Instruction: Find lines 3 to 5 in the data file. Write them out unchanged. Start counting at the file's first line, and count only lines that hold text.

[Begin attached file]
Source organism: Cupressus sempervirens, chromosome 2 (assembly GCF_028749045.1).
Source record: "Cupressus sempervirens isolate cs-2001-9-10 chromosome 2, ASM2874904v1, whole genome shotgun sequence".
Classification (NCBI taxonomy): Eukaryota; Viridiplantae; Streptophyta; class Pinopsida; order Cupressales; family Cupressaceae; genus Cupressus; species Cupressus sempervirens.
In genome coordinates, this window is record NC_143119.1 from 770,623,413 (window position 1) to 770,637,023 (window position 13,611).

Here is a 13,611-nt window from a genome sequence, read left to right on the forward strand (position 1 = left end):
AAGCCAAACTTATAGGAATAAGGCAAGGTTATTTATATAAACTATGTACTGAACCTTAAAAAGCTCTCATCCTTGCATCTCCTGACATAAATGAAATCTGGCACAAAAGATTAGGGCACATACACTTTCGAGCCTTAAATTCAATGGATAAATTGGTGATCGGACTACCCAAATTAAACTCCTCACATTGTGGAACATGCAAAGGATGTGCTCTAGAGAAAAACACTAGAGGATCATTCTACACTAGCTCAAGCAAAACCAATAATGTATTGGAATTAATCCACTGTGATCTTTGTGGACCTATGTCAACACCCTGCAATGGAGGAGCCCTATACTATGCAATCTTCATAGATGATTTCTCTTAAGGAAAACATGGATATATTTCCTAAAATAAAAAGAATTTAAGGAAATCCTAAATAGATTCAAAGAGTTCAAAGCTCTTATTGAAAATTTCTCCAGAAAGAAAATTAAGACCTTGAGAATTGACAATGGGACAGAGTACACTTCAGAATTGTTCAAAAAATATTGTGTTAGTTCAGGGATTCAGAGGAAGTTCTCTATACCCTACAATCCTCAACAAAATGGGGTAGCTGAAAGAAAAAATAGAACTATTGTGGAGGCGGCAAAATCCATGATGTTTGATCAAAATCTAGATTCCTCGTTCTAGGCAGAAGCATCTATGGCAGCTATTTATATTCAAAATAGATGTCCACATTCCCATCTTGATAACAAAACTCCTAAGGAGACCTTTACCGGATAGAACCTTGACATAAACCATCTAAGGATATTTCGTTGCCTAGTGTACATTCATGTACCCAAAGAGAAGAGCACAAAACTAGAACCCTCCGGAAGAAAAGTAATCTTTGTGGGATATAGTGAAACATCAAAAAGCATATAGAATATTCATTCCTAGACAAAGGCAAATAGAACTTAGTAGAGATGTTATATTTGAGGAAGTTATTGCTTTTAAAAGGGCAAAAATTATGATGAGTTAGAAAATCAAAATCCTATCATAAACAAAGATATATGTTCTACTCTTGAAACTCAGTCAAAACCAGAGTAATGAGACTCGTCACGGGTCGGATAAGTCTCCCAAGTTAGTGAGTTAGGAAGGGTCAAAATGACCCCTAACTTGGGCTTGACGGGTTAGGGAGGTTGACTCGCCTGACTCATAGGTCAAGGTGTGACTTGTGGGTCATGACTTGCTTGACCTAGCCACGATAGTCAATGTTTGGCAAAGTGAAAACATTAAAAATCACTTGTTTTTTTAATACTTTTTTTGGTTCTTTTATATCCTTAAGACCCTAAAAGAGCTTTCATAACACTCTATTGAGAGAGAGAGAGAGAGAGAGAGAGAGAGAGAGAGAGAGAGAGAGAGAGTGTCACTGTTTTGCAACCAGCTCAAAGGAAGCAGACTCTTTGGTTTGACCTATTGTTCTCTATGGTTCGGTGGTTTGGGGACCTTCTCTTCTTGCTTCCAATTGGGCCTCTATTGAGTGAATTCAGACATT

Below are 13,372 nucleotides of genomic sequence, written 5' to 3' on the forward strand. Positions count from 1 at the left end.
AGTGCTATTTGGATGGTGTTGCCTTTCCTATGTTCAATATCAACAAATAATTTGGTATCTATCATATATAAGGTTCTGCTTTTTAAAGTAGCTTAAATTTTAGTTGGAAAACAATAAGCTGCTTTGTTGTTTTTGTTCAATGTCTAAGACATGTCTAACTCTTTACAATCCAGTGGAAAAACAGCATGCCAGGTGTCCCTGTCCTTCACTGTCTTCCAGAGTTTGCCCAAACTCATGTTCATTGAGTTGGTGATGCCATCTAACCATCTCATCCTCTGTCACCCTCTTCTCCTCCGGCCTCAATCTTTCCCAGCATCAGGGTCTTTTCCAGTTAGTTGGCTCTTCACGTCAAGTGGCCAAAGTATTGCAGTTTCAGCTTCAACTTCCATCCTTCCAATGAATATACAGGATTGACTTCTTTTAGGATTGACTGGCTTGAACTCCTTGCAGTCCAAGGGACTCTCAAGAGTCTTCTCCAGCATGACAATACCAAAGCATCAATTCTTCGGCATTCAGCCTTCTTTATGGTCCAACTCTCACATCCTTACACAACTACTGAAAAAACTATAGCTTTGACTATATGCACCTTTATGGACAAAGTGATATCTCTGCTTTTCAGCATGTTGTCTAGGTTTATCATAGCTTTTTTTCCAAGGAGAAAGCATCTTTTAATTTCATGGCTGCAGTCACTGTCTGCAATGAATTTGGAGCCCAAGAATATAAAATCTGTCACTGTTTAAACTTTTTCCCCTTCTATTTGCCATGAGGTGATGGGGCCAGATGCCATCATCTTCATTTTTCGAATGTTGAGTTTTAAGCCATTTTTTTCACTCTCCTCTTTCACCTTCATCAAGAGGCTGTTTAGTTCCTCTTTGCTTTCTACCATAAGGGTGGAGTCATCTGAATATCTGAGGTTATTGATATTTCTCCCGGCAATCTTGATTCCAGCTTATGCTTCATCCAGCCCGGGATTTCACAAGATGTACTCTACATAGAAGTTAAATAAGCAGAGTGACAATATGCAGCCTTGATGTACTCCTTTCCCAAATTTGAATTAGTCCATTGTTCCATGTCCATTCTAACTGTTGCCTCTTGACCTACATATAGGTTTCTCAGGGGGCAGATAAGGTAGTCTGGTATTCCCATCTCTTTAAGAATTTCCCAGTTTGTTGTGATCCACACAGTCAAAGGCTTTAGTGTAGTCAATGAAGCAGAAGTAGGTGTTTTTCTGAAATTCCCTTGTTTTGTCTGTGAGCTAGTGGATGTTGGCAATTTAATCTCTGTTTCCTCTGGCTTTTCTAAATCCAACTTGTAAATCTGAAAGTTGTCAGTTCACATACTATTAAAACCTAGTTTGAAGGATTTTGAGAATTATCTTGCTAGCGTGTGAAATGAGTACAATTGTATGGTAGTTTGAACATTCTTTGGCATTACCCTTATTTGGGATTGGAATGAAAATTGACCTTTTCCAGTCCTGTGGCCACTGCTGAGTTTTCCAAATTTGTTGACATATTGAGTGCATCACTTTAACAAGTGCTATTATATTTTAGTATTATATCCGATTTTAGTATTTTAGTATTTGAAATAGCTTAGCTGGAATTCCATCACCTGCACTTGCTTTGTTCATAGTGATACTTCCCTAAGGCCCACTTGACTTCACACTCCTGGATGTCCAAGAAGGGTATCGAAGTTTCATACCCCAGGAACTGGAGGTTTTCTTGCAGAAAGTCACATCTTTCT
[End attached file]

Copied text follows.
Classification (NCBI taxonomy): Eukaryota; Viridiplantae; Streptophyta; class Pinopsida; order Cupressales; family Cupressaceae; genus Cupressus; species Cupressus sempervirens.
In genome coordinates, this window is record NC_143119.1 from 770,623,413 (window position 1) to 770,637,023 (window position 13,611).

Here is a 13,611-nt window from a genome sequence, read left to right on the forward strand (position 1 = left end):